You haven't upset me. It's not that, it's just that I want to be as brave as you were! You're right - when I wrote "apart from the DV and the affair" I thought "what a fucking joke of a marriage!!".

I have thought about reading the Shirley glass book but there's no way I could read it without dh seeing it... Ironic when I managed to see another man that I say that!

You'll get there.

I often used to think, if only I'd put as much thought into getting into the marriage as I did into getting out of it, I wouldn't be in this situation.

I bought Shirley Glass, btw. But it didn't really help me.

Try "Too Good To Leave, Too Bad To Stay".

confusionoftheillusion Thu 14-Feb-13 10:42:15

you have very low expectations for yourself - can you talk a bit more about this rocking? I thought I was doing such a smart thing marrying a man who "ticked all the boxes" (except the butterflies one) so I thought I had quite high expectations. OM has told me he will leave wife and I have NEVER asked or hinted at that. Do you mean I should expect the butterflies? I just thought a solid dependable reliable man would be the way to go! (opposite to my dad who is wonderful but was a bit of a useless husband in his younger years!)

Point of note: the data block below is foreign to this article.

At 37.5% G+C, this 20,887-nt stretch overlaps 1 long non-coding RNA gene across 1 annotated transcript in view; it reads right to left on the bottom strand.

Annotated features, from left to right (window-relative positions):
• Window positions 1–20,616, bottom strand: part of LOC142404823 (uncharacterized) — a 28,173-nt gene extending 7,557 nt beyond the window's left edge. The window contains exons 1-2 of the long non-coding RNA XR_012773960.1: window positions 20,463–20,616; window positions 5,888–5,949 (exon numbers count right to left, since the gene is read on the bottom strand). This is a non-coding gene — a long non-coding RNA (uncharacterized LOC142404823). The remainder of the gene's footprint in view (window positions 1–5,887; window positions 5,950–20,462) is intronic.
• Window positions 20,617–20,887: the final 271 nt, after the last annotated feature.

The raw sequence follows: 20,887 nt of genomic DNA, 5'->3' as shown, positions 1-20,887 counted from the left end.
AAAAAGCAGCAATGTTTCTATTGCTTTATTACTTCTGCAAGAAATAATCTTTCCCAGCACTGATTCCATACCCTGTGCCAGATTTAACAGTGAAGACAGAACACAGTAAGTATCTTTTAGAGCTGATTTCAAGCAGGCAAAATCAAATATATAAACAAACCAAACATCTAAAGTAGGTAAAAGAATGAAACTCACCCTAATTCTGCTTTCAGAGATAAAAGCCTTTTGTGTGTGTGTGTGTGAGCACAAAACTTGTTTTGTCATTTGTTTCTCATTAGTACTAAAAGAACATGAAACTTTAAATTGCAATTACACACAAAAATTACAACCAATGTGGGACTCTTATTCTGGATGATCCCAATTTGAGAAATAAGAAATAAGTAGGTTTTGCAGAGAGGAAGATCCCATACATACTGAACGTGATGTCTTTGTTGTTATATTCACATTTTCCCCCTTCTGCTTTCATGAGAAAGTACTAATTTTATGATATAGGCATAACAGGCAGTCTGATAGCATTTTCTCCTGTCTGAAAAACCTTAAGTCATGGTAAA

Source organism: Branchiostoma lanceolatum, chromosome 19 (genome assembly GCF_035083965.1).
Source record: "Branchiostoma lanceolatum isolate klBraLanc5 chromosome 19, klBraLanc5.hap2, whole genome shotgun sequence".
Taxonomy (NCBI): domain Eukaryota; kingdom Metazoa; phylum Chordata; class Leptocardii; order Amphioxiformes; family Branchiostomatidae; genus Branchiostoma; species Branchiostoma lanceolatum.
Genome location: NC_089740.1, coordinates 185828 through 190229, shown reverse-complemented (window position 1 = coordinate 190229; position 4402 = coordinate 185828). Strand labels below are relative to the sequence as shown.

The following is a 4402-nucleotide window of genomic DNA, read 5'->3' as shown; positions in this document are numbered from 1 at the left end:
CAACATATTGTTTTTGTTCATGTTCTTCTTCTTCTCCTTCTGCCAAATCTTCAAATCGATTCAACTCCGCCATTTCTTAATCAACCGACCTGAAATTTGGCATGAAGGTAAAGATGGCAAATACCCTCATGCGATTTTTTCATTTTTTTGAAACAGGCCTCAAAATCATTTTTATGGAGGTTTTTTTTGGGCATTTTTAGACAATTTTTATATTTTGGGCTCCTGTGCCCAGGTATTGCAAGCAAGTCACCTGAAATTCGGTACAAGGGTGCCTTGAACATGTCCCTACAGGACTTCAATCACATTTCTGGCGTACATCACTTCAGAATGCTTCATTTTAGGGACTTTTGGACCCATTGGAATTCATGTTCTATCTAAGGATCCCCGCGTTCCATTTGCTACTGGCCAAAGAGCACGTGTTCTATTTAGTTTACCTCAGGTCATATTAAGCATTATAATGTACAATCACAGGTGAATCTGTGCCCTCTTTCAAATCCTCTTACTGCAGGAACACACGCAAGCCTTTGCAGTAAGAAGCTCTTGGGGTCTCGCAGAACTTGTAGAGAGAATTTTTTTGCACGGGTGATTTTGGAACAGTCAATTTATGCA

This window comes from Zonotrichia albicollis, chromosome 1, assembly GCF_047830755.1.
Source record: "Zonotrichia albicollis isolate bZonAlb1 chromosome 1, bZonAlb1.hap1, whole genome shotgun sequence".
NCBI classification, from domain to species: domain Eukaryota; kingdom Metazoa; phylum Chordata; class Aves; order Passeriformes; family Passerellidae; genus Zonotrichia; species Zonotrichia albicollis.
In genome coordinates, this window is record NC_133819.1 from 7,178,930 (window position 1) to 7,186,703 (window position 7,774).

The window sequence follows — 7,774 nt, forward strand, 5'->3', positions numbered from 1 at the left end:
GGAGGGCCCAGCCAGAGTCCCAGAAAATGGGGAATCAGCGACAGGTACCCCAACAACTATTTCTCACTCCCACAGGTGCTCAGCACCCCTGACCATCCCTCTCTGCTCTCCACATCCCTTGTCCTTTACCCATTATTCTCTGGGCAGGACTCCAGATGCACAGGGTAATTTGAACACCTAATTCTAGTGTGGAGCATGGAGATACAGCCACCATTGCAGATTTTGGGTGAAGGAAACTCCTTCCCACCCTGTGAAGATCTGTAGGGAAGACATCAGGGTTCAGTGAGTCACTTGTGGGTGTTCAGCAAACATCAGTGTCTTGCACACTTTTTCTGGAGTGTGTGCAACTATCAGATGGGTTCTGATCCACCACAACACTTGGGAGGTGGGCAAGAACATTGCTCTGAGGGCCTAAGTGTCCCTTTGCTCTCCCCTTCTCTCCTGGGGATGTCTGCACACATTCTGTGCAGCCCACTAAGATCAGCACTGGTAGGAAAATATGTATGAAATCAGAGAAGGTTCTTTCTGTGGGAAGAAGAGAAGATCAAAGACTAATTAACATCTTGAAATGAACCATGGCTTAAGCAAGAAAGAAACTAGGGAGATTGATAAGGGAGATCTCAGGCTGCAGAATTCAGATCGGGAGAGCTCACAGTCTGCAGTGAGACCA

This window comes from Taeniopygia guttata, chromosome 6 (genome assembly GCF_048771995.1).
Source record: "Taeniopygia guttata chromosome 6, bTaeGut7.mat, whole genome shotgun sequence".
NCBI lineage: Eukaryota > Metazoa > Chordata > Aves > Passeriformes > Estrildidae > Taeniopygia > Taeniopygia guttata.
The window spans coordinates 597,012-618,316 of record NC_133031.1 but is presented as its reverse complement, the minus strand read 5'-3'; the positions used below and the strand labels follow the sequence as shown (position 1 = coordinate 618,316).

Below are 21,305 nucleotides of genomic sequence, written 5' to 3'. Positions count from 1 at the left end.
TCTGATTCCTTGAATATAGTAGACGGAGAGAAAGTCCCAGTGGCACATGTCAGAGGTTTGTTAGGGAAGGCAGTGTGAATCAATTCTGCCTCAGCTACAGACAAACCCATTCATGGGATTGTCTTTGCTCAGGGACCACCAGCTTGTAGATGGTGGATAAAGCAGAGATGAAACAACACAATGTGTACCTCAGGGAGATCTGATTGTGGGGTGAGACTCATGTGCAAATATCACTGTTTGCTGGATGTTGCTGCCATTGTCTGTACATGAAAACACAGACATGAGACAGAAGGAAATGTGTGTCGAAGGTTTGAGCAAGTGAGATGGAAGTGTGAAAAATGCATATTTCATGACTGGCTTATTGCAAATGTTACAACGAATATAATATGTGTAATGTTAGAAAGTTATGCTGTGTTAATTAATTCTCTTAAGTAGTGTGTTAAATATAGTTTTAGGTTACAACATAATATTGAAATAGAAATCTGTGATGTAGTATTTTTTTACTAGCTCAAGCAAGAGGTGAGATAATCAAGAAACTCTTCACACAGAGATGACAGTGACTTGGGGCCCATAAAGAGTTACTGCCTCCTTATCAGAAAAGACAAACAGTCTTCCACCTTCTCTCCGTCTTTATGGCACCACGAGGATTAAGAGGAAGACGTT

confusionoftheillusion Thu 14-Feb-13 10:44:11

Yes - its funny. I just really wanted to get married and start a family. I nearly didn't marry him but thought (after some bastard exes) "well he'll always be kind to me and that counts for a lot).

confusionoftheillusion Thu 14-Feb-13 10:45:08

that was in reference to the comment about putting thought into getting into the marriage^^

I didnt really - I just said yes.

CajaDeLaMemoria Thu 14-Feb-13 10:45:52

Can I ask, when was the last time you spoke to the OM? At all, in any way?

Well, I just think that you could perhaps settle for more than a husband who has hit you. And a marriage that you don't need to go outside of to get your needs met.

The world doesn't end if you end your marriage, I promise. It's not easy, and in many ways my life is harder, in a practical sense at least. But, a year down the line, not to have that nagging doubt, guilt, misery, eating away at me is priceless.

confusionoftheillusion Thu 14-Feb-13 11:18:49

OM sent me something today.

You're right about settling for someone who hit me. I know this might sound silly but although I always swore if he physically hurt me I'd leave, when faced with it it's not that simple. The fact he was on medication I think played a huge role as looking back I can see his mood altered when he was on them. Also since being moved off them he's been back to his normal kind placid self. So even though he takes full responsibility for his actions, I do not think of it as being the 'real' him who did that.